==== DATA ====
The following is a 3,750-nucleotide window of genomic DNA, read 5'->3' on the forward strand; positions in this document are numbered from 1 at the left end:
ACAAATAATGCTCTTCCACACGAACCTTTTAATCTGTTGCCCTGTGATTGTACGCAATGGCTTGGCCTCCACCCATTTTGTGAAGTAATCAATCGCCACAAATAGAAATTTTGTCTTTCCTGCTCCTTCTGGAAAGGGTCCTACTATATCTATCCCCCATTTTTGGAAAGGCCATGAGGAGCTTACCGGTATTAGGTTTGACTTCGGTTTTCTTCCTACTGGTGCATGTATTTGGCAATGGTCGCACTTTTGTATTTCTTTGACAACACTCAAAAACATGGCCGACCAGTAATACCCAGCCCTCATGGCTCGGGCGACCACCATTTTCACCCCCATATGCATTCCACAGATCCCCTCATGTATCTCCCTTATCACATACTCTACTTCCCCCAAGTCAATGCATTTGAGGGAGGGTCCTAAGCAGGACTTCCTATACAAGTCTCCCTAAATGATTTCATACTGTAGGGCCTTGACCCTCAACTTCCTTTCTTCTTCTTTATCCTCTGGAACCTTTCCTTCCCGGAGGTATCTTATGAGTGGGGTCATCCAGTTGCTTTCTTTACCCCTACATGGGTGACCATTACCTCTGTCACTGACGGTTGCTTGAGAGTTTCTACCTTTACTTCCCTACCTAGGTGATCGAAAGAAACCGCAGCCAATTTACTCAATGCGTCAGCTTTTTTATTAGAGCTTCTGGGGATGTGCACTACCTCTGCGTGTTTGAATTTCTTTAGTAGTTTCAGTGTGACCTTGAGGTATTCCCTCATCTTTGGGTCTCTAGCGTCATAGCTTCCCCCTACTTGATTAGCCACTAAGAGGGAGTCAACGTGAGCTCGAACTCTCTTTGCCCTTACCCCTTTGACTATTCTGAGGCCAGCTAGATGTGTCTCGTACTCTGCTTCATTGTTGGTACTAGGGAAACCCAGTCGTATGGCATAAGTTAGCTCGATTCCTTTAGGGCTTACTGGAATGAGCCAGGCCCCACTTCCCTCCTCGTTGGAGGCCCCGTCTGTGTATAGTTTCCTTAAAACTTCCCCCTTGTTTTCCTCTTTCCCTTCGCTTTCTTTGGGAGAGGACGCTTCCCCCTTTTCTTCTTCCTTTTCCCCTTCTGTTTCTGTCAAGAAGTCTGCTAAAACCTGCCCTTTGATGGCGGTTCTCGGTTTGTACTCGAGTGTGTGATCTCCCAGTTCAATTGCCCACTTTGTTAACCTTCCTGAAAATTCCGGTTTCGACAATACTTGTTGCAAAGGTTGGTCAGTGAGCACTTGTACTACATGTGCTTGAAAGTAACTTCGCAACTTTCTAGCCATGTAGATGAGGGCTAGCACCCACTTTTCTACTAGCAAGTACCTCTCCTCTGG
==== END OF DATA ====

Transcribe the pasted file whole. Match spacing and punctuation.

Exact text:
The following is a 3,750-nucleotide window of genomic DNA, read 5'->3' on the forward strand; positions in this document are numbered from 1 at the left end:
ACAAATAATGCTCTTCCACACGAACCTTTTAATCTGTTGCCCTGTGATTGTACGCAATGGCTTGGCCTCCACCCATTTTGTGAAGTAATCAATCGCCACAAATAGAAATTTTGTCTTTCCTGCTCCTTCTGGAAAGGGTCCTACTATATCTATCCCCCATTTTTGGAAAGGCCATGAGGAGCTTACCGGTATTAGGTTTGACTTCGGTTTTCTTCCTACTGGTGCATGTATTTGGCAATGGTCGCACTTTTGTATTTCTTTGACAACACTCAAAAACATGGCCGACCAGTAATACCCAGCCCTCATGGCTCGGGCGACCACCATTTTCACCCCCATATGCATTCCACAGATCCCCTCATGTATCTCCCTTATCACATACTCTACTTCCCCCAAGTCAATGCATTTGAGGGAGGGTCCTAAGCAGGACTTCCTATACAAGTCTCCCTAAATGATTTCATACTGTAGGGCCTTGACCCTCAACTTCCTTTCTTCTTCTTTATCCTCTGGAACCTTTCCTTCCCGGAGGTATCTTATGAGTGGGGTCATCCAGTTGCTTTCTTTACCCCTACATGGGTGACCATTACCTCTGTCACTGACGGTTGCTTGAGAGTTTCTACCTTTACTTCCCTACCTAGGTGATCGAAAGAAACCGCAGCCAATTTACTCAATGCGTCAGCTTTTTTATTAGAGCTTCTGGGGATGTGCACTACCTCTGCGTGTTTGAATTTCTTTAGTAGTTTCAGTGTGACCTTGAGGTATTCCCTCATCTTTGGGTCTCTAGCGTCATAGCTTCCCCCTACTTGATTAGCCACTAAGAGGGAGTCAACGTGAGCTCGAACTCTCTTTGCCCTTACCCCTTTGACTATTCTGAGGCCAGCTAGATGTGTCTCGTACTCTGCTTCATTGTTGGTACTAGGGAAACCCAGTCGTATGGCATAAGTTAGCTCGATTCCTTTAGGGCTTACTGGAATGAGCCAGGCCCCACTTCCCTCCTCGTTGGAGGCCCCGTCTGTGTATAGTTTCCTTAAAACTTCCCCCTTGTTTTCCTCTTTCCCTTCGCTTTCTTTGGGAGAGGACGCTTCCCCCTTTTCTTCTTCCTTTTCCCCTTCTGTTTCTGTCAAGAAGTCTGCTAAAACCTGCCCTTTGATGGCGGTTCTCGGTTTGTACTCGAGTGTGTGATCTCCCAGTTCAATTGCCCACTTTGTTAACCTTCCTGAAAATTCCGGTTTCGACAATACTTGTTGCAAAGGTTGGTCAGTGAGCACTTGTACTACATGTGCTTGAAAGTAACTTCGCAACTTTCTAGCCATGTAGATGAGGGCTAGCACCCACTTTTCTACTAGCAAGTACCTCTCCTCTGG